There should be only one pay component which should have “Used for comp planning” field either with value “Both” or “Comp”, it can be a single pay component or sum of individual pay components
Local currency code: It shows the currency code of assigned pay component -> SEK
Pay type: It shows the frequency of the assigned pay component -> M
Units per year: It’s derived from the annualized factor field of concerned frequency record -> 12
Current pay Rate: It’s the amount that we used for the pay component -> 15000
Current Salary: It’s the product of current pay rate and units per year -> 15000*12 = 180000
Merit: It’s the percentage/amount, of current pay rate, as proposed by manager -> 6%*15000 = 900
Final Salary: It’s the sum of current salary and annualized merit -> 180000+(12*900) = 190800
Salary Range: It’s also called pay range which is selected by the system based on the attributes like frequency, pay grade which are assigned to employee in comp and job info -> 56098 – 70122 – 84147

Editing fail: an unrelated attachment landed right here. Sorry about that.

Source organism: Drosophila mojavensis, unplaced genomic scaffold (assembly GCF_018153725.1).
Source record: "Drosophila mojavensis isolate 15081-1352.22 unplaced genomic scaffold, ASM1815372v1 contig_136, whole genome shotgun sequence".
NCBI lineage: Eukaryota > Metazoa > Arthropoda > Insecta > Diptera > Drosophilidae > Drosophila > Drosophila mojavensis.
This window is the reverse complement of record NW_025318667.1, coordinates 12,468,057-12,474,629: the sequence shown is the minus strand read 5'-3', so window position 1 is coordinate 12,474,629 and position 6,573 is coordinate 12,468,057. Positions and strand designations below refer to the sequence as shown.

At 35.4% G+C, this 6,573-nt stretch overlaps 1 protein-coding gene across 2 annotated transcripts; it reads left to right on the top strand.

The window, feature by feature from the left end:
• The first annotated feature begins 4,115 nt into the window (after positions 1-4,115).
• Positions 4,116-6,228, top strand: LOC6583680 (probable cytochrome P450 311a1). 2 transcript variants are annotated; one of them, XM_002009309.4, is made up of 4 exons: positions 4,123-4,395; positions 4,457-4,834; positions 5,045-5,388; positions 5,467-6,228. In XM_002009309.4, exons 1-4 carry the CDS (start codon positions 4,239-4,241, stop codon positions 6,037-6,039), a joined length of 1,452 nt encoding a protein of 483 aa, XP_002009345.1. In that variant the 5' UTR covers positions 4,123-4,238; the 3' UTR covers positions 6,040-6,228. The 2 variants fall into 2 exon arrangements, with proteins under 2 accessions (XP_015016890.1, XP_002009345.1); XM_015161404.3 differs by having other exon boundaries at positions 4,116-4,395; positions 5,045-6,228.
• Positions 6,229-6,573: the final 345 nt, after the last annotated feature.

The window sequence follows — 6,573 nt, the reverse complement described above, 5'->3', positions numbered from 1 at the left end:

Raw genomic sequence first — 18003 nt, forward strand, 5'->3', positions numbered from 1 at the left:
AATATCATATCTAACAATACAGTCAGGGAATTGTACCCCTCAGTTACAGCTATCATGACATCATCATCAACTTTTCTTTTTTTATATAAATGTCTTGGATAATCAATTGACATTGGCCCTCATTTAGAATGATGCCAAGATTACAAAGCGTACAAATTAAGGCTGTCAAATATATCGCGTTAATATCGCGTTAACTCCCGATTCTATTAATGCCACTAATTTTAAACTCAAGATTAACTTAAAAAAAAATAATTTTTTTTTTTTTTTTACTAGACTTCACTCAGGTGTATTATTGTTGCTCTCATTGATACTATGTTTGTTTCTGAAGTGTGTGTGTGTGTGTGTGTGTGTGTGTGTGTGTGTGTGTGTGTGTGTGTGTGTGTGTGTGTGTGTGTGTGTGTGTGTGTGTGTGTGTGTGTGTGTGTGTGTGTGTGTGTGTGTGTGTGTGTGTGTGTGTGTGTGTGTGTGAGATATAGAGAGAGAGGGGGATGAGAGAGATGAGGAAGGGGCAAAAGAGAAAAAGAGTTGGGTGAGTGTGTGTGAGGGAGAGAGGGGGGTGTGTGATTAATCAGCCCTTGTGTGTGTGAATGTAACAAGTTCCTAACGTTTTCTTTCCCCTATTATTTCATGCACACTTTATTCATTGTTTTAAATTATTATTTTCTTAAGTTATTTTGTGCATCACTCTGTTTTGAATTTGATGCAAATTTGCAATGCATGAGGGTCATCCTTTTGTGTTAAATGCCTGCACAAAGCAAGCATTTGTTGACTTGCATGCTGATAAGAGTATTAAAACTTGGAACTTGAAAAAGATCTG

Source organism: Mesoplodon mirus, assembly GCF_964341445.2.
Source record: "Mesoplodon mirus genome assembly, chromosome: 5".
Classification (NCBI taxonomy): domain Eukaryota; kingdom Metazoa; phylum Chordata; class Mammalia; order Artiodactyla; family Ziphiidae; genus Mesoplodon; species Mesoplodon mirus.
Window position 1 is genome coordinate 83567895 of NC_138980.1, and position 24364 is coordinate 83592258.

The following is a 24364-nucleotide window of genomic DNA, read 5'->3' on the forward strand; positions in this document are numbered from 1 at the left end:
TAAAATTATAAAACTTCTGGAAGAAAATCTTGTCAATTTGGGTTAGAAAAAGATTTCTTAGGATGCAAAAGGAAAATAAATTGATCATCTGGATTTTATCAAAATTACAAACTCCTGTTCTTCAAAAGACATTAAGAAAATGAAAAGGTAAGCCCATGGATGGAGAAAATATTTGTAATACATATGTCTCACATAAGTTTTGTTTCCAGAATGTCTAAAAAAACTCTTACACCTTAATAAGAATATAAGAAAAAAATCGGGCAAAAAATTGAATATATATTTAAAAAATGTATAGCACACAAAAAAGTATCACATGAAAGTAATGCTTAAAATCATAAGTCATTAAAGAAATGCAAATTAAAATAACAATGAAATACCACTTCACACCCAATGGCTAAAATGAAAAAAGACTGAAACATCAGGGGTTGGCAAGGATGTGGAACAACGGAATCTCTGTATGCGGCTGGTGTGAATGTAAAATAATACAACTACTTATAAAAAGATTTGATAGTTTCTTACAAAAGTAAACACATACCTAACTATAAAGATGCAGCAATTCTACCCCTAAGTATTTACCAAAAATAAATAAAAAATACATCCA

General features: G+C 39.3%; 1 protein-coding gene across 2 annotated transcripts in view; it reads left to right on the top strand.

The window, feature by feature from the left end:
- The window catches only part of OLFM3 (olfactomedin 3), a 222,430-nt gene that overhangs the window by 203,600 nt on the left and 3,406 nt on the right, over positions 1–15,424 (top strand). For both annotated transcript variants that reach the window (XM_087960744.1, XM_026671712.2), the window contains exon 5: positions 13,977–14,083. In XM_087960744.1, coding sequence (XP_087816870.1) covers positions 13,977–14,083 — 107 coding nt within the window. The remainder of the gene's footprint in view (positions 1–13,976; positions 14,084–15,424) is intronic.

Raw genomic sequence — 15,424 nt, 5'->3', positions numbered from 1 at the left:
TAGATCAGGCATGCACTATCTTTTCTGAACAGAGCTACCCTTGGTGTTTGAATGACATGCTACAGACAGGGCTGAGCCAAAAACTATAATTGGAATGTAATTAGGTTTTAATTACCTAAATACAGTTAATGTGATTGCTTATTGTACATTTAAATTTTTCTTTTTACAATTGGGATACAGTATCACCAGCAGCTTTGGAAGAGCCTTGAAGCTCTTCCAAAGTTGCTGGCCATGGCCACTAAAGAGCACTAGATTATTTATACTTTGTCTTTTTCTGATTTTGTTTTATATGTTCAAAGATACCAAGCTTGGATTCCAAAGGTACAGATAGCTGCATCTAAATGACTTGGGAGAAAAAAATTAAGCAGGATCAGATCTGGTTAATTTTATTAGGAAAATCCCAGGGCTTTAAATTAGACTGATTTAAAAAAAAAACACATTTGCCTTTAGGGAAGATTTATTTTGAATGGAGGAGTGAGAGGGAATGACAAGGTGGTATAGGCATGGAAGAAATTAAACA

Comp Ratio: it’s calculated using mid value of pay range and current salary rate -> (15000/70122)* 100 =21.39
Background of the issue:
As you have seen above, the values for current salary, merit and final salary got annualised. Merit’s annualization creates a negative impact on one more area which is budget. The budget is calculated as per the existing setup which is 1.8 % of the current pay rate i.e. 1.8% of 35000 = 630 (for both the employees)
The total utilised budget is calculated as 2100*12 = 25200 as the total merit 2100 got annualised, due to this remaining budget went negative disproportionately which should not happen
Now time for the discussion of core topic, we’ll divide this into 3 steps and after each step we’ll see the output to understand where we are standing with regards to our goal.
Step 1: Do field mappings of mandatory fields
Local currency code, pay type and units per year are the mandatory fields to be included in any template. These fields can work without mapping as well but to get our intend result we need to do the explicit mapping. Please choose the pay component group to which your assigned pay component belongs. Field ids can be different from field names, salary type is pay type.